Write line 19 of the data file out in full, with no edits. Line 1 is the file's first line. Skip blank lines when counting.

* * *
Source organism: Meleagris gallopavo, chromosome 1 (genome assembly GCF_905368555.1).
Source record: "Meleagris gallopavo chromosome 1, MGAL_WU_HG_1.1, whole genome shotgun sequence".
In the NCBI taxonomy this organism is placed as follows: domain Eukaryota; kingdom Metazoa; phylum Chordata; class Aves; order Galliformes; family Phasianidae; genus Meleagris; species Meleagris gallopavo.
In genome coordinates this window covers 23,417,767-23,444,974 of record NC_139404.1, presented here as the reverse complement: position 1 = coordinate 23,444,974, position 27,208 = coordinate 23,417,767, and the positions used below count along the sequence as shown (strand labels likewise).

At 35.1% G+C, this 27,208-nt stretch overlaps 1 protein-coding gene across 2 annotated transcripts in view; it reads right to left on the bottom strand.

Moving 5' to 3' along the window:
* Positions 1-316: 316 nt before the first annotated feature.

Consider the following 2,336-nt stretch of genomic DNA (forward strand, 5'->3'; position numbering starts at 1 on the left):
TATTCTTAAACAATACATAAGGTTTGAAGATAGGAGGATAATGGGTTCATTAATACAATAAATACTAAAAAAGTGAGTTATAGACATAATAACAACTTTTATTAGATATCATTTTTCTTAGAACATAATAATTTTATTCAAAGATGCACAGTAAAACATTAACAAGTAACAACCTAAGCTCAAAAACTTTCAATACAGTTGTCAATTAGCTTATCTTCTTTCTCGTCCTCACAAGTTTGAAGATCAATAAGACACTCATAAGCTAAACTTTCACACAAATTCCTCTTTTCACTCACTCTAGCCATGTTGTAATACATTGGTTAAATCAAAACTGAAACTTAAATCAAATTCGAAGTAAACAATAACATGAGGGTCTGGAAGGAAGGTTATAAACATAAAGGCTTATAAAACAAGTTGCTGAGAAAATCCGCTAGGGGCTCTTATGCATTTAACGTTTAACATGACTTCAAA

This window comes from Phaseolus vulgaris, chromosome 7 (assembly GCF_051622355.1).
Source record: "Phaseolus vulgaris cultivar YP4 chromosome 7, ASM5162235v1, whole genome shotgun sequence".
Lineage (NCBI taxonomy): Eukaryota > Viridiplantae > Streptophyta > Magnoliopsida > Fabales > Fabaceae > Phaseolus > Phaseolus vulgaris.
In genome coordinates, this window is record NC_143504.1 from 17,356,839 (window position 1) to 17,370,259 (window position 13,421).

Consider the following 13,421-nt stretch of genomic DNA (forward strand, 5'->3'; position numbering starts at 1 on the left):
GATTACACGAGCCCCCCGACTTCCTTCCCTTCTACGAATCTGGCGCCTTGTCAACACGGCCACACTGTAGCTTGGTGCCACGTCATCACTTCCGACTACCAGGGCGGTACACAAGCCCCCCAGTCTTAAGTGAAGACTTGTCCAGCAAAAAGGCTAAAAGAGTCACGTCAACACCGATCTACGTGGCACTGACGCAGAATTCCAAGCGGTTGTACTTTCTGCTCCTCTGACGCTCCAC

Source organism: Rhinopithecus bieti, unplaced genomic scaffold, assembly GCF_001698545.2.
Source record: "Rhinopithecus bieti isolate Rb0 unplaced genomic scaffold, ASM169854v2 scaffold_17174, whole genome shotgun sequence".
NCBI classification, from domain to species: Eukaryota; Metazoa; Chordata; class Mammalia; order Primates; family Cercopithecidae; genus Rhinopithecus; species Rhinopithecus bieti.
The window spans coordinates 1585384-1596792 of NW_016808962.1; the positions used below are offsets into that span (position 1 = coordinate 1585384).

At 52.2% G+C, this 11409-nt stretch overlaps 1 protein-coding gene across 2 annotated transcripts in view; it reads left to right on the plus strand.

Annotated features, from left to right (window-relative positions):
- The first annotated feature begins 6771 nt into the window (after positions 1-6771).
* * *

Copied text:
The window spans coordinates 1585384-1596792 of NW_016808962.1; the positions used below are offsets into that span (position 1 = coordinate 1585384).